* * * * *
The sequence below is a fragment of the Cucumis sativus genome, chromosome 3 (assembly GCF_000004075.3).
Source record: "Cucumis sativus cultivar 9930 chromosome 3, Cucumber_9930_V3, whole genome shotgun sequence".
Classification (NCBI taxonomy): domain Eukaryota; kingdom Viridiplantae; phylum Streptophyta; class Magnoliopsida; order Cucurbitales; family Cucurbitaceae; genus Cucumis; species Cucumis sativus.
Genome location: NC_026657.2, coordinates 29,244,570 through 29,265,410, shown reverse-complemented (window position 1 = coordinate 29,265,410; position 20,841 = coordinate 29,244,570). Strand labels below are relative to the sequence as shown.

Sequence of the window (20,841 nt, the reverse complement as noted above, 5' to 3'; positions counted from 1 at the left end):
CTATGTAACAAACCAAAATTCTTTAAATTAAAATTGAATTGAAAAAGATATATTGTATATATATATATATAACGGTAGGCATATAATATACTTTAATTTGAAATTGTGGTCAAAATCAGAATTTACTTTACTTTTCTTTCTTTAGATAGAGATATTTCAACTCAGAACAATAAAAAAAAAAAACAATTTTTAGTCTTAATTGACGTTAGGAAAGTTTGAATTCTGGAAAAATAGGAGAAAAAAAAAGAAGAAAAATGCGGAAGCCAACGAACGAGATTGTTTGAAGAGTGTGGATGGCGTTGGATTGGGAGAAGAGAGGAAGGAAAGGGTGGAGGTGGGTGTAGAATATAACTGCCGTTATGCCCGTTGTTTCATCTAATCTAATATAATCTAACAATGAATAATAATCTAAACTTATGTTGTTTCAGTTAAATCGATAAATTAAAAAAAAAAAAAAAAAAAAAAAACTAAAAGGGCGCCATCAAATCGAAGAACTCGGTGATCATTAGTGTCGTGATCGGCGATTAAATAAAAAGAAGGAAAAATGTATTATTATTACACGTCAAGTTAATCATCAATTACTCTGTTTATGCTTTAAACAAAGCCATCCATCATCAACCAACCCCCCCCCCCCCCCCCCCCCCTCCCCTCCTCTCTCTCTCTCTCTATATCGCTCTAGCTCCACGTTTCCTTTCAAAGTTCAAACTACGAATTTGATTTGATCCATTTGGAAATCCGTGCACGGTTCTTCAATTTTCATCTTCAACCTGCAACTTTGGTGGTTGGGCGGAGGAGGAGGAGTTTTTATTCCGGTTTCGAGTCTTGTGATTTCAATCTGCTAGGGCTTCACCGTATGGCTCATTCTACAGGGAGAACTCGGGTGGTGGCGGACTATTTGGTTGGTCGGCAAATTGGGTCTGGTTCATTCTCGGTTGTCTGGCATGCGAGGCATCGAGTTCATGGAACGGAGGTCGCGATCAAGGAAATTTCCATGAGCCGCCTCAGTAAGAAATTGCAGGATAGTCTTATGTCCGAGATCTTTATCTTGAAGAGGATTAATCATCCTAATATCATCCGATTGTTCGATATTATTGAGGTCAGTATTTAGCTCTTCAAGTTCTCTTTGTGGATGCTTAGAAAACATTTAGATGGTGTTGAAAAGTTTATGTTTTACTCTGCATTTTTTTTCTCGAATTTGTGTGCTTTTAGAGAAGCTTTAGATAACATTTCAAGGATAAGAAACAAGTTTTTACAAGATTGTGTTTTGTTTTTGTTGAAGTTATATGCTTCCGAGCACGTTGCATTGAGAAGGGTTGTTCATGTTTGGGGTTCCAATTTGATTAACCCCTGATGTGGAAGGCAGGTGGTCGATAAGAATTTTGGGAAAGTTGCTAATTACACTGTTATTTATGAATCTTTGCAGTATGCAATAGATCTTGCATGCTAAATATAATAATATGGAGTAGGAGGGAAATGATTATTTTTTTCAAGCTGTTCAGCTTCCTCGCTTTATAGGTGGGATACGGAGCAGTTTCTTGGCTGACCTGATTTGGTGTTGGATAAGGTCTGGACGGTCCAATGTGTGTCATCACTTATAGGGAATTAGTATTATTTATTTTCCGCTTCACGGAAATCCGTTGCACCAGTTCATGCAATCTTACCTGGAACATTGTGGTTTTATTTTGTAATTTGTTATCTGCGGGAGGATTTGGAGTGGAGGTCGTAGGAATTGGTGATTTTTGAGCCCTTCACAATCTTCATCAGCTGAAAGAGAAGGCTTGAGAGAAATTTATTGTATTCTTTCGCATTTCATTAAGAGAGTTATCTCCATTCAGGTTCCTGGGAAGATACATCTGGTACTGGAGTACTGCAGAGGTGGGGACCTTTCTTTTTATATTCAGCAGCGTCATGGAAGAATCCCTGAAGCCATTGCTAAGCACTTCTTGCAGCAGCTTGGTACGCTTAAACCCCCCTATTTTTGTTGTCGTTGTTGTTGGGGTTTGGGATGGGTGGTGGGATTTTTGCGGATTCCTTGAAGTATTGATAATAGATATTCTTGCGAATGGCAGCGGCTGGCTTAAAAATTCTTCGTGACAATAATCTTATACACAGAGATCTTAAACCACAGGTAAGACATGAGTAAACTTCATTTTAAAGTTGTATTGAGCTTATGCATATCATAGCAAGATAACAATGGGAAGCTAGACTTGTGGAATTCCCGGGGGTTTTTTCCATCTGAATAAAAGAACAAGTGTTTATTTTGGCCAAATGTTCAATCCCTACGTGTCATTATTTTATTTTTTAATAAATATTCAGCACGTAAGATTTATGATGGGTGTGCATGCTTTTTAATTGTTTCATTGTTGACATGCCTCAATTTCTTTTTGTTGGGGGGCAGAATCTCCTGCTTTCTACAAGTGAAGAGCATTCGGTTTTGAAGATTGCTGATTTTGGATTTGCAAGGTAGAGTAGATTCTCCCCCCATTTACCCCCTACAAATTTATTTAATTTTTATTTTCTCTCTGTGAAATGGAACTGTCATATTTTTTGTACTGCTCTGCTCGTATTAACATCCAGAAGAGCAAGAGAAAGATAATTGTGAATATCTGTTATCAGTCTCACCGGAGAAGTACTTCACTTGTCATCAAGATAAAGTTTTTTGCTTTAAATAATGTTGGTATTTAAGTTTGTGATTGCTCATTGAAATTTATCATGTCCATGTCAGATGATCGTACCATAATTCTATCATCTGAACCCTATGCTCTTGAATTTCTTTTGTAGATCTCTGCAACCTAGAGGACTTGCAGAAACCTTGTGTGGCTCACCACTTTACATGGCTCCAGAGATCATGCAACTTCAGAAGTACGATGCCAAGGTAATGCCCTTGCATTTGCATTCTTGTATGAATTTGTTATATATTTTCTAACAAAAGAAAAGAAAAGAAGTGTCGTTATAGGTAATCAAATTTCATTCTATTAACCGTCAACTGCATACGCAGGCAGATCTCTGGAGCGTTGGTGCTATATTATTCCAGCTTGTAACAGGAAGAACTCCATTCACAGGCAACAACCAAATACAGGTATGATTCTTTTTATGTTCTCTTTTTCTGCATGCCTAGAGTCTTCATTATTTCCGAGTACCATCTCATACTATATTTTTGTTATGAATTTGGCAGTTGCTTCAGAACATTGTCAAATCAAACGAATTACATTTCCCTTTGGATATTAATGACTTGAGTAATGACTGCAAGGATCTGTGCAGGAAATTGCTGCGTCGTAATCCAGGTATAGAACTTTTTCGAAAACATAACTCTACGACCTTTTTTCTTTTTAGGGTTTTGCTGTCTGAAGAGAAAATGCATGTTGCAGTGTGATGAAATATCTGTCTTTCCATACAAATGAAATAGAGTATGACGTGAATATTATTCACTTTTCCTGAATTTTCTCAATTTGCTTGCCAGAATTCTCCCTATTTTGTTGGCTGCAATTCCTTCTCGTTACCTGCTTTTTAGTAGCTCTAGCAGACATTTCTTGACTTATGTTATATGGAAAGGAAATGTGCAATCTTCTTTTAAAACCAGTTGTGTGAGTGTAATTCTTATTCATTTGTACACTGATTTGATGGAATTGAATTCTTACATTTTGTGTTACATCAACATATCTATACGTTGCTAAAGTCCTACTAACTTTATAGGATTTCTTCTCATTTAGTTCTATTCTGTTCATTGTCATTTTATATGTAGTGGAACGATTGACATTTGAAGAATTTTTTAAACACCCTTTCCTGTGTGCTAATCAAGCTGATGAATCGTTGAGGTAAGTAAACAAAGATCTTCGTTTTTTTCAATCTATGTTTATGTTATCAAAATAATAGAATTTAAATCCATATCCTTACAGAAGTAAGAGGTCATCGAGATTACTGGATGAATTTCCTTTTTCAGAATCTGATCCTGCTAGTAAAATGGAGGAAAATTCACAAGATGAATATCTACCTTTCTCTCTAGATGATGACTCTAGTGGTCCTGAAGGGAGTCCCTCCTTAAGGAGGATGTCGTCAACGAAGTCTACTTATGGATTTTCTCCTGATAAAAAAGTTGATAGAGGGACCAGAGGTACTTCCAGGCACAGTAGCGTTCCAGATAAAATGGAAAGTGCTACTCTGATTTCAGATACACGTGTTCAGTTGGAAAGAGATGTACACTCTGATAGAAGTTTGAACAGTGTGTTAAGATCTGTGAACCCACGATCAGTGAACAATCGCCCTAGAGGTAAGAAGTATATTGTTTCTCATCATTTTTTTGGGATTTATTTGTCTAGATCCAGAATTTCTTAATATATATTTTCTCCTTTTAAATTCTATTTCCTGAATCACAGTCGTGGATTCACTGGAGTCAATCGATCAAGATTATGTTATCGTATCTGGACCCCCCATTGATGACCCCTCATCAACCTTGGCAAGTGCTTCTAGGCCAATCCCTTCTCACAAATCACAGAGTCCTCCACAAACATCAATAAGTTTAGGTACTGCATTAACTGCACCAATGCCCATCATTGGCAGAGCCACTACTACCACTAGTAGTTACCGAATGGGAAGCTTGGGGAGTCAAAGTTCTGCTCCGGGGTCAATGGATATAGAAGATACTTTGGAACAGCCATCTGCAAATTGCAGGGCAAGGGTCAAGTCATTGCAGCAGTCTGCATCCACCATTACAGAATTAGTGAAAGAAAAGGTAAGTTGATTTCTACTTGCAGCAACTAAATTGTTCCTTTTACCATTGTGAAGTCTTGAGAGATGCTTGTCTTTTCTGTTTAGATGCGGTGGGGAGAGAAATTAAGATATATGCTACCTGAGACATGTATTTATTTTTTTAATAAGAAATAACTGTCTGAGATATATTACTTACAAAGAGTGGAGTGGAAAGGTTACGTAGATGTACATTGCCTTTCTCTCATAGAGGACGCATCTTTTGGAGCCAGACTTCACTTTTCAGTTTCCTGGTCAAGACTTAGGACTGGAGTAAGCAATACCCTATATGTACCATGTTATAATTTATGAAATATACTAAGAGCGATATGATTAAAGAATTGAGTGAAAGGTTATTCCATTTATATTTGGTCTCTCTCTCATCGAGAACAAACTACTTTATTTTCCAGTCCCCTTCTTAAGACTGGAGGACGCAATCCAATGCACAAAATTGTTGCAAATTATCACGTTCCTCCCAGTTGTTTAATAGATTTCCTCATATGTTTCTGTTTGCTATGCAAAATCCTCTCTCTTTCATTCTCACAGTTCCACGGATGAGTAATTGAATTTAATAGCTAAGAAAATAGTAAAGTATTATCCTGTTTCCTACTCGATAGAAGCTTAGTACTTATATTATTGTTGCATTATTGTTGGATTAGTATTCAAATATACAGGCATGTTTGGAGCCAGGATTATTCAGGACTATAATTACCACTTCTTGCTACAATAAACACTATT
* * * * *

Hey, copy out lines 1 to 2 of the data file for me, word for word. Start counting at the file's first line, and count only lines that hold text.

The sequence below is a fragment of the Cucumis sativus genome, chromosome 3 (assembly GCF_000004075.3).
Source record: "Cucumis sativus cultivar 9930 chromosome 3, Cucumber_9930_V3, whole genome shotgun sequence".